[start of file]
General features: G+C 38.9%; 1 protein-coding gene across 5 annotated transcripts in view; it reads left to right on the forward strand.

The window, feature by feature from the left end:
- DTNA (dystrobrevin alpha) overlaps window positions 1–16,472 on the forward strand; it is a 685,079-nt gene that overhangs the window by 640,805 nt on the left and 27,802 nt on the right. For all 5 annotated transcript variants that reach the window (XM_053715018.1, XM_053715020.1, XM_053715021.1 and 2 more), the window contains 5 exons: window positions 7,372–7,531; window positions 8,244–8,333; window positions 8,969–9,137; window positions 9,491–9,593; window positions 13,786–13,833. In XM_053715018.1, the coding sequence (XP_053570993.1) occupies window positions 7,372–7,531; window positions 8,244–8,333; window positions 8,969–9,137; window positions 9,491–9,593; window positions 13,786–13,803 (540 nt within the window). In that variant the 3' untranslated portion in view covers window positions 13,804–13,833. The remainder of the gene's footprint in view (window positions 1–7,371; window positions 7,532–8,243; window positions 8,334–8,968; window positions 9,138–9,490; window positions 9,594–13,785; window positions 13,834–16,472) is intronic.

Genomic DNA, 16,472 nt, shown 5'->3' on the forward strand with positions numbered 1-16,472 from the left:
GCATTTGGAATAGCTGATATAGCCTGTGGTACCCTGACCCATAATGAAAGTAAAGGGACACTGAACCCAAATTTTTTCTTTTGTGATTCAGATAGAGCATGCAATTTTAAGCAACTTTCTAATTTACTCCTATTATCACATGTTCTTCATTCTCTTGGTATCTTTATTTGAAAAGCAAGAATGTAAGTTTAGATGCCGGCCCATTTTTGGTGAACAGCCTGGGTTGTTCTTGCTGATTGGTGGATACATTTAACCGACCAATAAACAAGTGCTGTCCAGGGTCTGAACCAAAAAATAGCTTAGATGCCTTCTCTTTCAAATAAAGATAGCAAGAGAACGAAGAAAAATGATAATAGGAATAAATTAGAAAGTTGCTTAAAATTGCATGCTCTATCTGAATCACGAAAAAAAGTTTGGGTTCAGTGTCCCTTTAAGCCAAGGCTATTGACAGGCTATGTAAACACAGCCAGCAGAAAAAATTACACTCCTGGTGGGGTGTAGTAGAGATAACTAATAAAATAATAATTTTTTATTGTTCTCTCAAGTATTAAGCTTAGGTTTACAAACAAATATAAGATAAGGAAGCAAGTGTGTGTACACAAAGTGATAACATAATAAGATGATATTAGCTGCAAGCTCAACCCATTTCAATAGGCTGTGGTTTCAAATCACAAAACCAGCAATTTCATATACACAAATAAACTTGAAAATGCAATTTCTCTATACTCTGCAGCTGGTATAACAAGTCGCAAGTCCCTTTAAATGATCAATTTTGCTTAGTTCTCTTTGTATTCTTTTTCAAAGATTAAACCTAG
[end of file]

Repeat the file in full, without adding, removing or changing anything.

General features: G+C 38.9%; 1 protein-coding gene across 5 annotated transcripts in view; it reads left to right on the forward strand.

The window, feature by feature from the left end:
- DTNA (dystrobrevin alpha) overlaps window positions 1–16,472 on the forward strand; it is a 685,079-nt gene that overhangs the window by 640,805 nt on the left and 27,802 nt on the right. For all 5 annotated transcript variants that reach the window (XM_053715018.1, XM_053715020.1, XM_053715021.1 and 2 more), the window contains 5 exons: window positions 7,372–7,531; window positions 8,244–8,333; window positions 8,969–9,137; window positions 9,491–9,593; window positions 13,786–13,833. In XM_053715018.1, the coding sequence (XP_053570993.1) occupies window positions 7,372–7,531; window positions 8,244–8,333; window positions 8,969–9,137; window positions 9,491–9,593; window positions 13,786–13,803 (540 nt within the window). In that variant the 3' untranslated portion in view covers window positions 13,804–13,833. The remainder of the gene's footprint in view (window positions 1–7,371; window positions 7,532–8,243; window positions 8,334–8,968; window positions 9,138–9,490; window positions 9,594–13,785; window positions 13,834–16,472) is intronic.

Genomic DNA, 16,472 nt, shown 5'->3' on the forward strand with positions numbered 1-16,472 from the left:
GCATTTGGAATAGCTGATATAGCCTGTGGTACCCTGACCCATAATGAAAGTAAAGGGACACTGAACCCAAATTTTTTCTTTTGTGATTCAGATAGAGCATGCAATTTTAAGCAACTTTCTAATTTACTCCTATTATCACATGTTCTTCATTCTCTTGGTATCTTTATTTGAAAAGCAAGAATGTAAGTTTAGATGCCGGCCCATTTTTGGTGAACAGCCTGGGTTGTTCTTGCTGATTGGTGGATACATTTAACCGACCAATAAACAAGTGCTGTCCAGGGTCTGAACCAAAAAATAGCTTAGATGCCTTCTCTTTCAAATAAAGATAGCAAGAGAACGAAGAAAAATGATAATAGGAATAAATTAGAAAGTTGCTTAAAATTGCATGCTCTATCTGAATCACGAAAAAAAGTTTGGGTTCAGTGTCCCTTTAAGCCAAGGCTATTGACAGGCTATGTAAACACAGCCAGCAGAAAAAATTACACTCCTGGTGGGGTGTAGTAGAGATAACTAATAAAATAATAATTTTTTATTGTTCTCTCAAGTATTAAGCTTAGGTTTACAAACAAATATAAGATAAGGAAGCAAGTGTGTGTACACAAAGTGATAACATAATAAGATGATATTAGCTGCAAGCTCAACCCATTTCAATAGGCTGTGGTTTCAAATCACAAAACCAGCAATTTCATATACACAAATAAACTTGAAAATGCAATTTCTCTATACTCTGCAGCTGGTATAACAAGTCGCAAGTCCCTTTAAATGATCAATTTTGCTTAGTTCTCTTTGTATTCTTTTTCAAAGATTAAACCTAG